Children with COVID-19 may present with new neurological symptoms involving the central and peripheral nervous systems, and splenial changes on imaging, according to a study published online July 1 in JAMA Neurology.
Omar Abdel-Mannan, M.D., from Great Ormond Street Hospital for Children in London, and colleagues reported neurological manifestations of children with COVID-19 in a case series involving patients younger than 18 years. Data were included for 27 patients with COVID-19 pediatric multisystem inflammatory syndrome.
The researchers found that four of the patients (14.8 percent) who were previously healthy had new-onset neurological symptoms, including encephalopathy, headaches, brainstem and cerebellar signs, muscle weakness, and reduced reflexes. All four required intensive care unit admission for treatment. In all four patients, splenium signal changes were seen on magnetic resonance imaging of the brain. Samples were acellular in the two patients whose cerebrospinal fluid was tested, with no evidence of infection on polymerase chain reaction or culture and negative oligoclonal band test results. A mild excess of slow activity was found in all three patients who underwent electroencephalography. Mild myopathic and neuropathic changes were seen in all three patients who underwent nerve conduction studies and electromyography. In all patients, there was neurological improvement, with two patients making a complete recovery by the end of the study.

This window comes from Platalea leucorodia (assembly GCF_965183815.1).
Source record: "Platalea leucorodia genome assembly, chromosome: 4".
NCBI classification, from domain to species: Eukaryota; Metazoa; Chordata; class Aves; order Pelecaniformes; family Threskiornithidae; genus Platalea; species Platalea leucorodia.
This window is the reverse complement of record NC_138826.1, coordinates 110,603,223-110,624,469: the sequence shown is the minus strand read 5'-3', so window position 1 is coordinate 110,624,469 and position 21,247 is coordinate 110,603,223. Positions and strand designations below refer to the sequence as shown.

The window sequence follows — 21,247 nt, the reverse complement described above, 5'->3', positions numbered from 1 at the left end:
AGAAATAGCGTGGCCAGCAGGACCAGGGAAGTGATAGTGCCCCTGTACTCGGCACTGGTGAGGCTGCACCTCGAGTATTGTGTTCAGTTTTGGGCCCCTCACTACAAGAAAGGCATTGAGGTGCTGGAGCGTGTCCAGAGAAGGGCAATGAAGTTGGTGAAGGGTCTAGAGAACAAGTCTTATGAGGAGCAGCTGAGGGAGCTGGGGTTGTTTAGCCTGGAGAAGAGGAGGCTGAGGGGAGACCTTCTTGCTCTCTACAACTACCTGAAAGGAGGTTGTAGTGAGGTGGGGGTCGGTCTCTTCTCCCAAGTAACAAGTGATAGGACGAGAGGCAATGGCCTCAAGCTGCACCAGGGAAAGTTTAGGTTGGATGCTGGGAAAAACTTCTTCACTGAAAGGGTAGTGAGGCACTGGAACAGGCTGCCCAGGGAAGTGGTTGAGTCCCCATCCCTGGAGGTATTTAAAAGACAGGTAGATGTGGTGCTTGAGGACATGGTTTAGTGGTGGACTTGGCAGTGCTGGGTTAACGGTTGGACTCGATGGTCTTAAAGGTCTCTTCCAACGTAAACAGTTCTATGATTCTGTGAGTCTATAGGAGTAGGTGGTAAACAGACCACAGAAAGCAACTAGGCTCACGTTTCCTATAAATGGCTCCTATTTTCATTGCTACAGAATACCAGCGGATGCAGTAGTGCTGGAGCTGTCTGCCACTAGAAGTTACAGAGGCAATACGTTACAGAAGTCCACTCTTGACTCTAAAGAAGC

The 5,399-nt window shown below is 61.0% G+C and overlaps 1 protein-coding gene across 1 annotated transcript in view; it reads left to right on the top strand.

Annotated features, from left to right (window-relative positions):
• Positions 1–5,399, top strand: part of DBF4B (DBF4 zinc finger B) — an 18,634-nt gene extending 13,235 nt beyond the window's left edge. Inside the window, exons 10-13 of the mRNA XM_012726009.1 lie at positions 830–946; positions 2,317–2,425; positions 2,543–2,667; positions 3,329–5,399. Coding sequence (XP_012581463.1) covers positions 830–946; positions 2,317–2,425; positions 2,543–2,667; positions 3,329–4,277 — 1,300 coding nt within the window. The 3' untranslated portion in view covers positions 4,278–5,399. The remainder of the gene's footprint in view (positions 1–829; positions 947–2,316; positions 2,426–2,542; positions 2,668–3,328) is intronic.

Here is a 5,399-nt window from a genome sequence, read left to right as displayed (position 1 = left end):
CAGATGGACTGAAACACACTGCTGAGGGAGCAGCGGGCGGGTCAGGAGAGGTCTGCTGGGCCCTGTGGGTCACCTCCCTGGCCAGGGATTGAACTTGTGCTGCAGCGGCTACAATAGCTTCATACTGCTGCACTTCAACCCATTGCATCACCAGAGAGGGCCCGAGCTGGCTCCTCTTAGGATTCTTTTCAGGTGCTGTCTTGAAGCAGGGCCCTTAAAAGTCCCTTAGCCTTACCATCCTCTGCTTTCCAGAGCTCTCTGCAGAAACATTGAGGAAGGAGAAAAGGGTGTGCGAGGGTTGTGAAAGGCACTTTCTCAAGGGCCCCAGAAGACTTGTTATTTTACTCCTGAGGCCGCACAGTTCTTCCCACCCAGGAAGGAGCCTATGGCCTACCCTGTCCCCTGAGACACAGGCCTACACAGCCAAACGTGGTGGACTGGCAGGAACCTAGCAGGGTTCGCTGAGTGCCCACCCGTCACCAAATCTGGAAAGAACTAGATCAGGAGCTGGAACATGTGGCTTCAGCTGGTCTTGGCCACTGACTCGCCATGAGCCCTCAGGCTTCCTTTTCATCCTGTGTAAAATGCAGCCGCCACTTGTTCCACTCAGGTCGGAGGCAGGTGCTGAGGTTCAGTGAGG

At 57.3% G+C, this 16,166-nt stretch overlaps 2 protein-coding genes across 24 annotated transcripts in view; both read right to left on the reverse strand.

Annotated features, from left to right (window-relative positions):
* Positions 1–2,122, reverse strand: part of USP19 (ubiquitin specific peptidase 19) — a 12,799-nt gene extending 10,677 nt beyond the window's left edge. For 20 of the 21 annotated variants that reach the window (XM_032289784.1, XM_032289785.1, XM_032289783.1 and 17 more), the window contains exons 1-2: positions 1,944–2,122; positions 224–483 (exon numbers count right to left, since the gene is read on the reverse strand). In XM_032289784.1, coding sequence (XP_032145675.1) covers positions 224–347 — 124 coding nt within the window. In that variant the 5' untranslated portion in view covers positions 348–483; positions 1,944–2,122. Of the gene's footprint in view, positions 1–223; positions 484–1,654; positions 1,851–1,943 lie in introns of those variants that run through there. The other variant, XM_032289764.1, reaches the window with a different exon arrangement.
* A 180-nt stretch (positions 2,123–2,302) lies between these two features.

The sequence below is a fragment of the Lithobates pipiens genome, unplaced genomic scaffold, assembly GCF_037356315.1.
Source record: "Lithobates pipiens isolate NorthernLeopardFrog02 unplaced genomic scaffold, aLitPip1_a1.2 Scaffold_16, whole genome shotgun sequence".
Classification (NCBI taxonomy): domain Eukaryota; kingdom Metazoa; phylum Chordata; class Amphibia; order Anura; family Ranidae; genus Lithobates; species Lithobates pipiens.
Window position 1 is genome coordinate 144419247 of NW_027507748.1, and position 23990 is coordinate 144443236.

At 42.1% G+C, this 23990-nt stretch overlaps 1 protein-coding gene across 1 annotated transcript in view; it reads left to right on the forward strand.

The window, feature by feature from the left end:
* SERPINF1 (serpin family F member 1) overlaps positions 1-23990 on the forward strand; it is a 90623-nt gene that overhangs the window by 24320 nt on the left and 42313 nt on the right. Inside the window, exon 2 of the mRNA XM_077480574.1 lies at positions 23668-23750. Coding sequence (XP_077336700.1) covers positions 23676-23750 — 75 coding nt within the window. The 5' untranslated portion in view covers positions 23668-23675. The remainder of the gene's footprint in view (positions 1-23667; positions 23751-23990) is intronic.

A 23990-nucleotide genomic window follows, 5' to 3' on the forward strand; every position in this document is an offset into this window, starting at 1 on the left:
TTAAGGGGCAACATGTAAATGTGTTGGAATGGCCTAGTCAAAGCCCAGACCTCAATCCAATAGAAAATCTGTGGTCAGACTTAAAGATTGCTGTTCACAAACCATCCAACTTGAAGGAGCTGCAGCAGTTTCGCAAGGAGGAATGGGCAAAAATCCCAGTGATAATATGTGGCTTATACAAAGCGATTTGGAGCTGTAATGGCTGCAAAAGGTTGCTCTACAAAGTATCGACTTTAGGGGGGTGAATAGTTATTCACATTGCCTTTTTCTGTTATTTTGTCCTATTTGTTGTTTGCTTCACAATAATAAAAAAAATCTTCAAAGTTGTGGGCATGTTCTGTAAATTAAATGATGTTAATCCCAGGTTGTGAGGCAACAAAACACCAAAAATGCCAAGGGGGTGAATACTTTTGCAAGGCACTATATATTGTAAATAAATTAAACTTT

“Clinicians should be adding SARS-CoV-2 to their differential diagnosis for children presenting with new neurologic symptoms,” the authors write.
Two authors disclosed financial ties to the pharmaceutical industry.
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